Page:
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Gyokuro ( Japanese 玉露 , German “noble dewdrop”) is considered the highest quality Japanese green tea in Germany . It is raised in full shade for about 21 days, which greatly reduces the bitter substances. It is aromatic, sweet and mild. In Japan, this tea is used, among other things, on special occasions to honor guests.


Gyokuro grows in the Uji cultivation area near Kyoto , in the main cultivation area Shizuoka , in the cultivation areas on Kyushu and others. It is now also grown in China, but is very different in taste and price from the Japanese variant.

The plants are covered with nets (Kabuse) or bamboo, reed or rice straw mats (Hon-Gyokuro) as soon as they start to sprout at the end of April. Less tannins and bitter substances are formed than with Sencha, for example, and the leaves have a very high chlorophyll content, which contributes significantly to the taste of the tea. Only the most tender and softest leaves are ultimately used for the Gyokuro.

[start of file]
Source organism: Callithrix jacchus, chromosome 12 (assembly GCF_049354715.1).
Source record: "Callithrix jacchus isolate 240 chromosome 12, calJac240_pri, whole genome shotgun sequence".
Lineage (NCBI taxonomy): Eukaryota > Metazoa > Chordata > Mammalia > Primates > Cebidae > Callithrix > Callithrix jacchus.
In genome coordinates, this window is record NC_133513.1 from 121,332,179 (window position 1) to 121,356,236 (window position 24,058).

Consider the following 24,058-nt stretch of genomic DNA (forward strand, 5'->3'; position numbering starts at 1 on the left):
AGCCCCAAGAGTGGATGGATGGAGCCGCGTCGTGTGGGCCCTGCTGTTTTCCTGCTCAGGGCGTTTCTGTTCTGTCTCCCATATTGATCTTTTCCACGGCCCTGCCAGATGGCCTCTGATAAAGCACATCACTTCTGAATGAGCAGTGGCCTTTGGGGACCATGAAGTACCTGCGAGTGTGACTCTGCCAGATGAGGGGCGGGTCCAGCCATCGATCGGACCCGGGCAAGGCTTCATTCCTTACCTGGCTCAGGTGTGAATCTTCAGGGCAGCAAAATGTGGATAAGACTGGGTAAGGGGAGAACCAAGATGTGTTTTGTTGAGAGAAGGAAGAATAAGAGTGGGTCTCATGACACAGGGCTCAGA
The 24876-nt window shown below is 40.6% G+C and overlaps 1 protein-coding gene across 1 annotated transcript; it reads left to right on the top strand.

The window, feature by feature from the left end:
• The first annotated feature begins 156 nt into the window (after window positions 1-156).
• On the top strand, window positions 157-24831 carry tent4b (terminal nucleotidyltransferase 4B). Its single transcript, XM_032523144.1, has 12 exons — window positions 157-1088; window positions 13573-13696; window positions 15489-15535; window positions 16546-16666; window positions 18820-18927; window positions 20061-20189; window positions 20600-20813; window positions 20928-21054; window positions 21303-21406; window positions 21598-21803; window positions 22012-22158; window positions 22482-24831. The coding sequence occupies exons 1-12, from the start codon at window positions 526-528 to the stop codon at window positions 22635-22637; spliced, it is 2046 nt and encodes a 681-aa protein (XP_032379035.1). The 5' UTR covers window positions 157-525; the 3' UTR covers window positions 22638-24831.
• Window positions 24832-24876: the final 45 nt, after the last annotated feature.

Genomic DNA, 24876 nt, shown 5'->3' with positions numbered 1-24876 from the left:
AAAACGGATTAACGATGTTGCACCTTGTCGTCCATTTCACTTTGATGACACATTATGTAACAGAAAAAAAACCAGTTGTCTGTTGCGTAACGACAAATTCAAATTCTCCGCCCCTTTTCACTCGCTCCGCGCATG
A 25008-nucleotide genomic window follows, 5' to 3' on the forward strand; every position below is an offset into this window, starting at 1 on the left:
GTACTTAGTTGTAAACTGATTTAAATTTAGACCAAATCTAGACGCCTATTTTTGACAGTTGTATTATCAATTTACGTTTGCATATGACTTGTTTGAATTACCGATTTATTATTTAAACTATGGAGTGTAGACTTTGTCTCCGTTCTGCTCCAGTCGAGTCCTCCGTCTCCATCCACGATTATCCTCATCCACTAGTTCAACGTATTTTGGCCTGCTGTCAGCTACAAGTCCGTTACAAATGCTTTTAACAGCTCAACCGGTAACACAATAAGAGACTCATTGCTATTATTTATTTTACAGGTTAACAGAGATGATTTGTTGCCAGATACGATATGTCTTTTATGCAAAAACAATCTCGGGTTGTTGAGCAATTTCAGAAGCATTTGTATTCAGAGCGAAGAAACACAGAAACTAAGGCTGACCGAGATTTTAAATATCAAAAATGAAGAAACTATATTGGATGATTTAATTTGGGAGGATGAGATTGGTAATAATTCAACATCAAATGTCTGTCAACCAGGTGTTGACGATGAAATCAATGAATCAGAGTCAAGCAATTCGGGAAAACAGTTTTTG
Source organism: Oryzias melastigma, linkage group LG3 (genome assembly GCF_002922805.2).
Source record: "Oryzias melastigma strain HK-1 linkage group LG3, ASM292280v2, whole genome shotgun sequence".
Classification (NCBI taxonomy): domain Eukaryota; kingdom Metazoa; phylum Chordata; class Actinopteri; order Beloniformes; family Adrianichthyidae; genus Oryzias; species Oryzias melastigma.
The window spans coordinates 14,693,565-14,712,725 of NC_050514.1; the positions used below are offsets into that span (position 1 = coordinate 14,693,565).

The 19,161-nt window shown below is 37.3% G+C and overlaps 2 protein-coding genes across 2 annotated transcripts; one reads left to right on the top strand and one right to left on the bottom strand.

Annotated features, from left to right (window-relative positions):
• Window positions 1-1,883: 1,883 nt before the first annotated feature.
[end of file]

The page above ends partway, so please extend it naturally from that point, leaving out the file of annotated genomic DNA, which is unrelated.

In German retail, the price for Japanese Gyokuro starts at around 10 euros for 100 grams and, depending on the quality, can be well over 200 euros for 100 grams. Gyokuro is therefore one of the most expensive green teas in the world. Gyokuro from China costs less than half.


You take about 3-4 times the amount of tea leaves compared to Sencha (Sencha: approx. 6 g for 0.5 l, Gyokuro: approx. 6–10 g for 0.2 l). Since the tea is very delicate, it should be prepared at a low temperature between 50 ° C and 60 ° C. Gyokuro loses its smooth, highly aromatic taste when it is infused with boiling water or water that is too hot. If the infusion is too hot, the bitter substances dissolve and the tea loses its actual taste. So that this does not happen or the tea can still be enjoyed warm, the teacups or the teapot should be rinsed with hot water so that they are preheated before the tea is poured and the cooling of the tea is delayed.

Gyokuro and other high-quality teas can also be prepared with melting ice cubes (Shinobi-Cha).

The first infusion should steep for about two minutes. For further infusions (up to eight are possible, but three should be enjoyed at least) 30 seconds are sufficient as long as the leaves are still moist.

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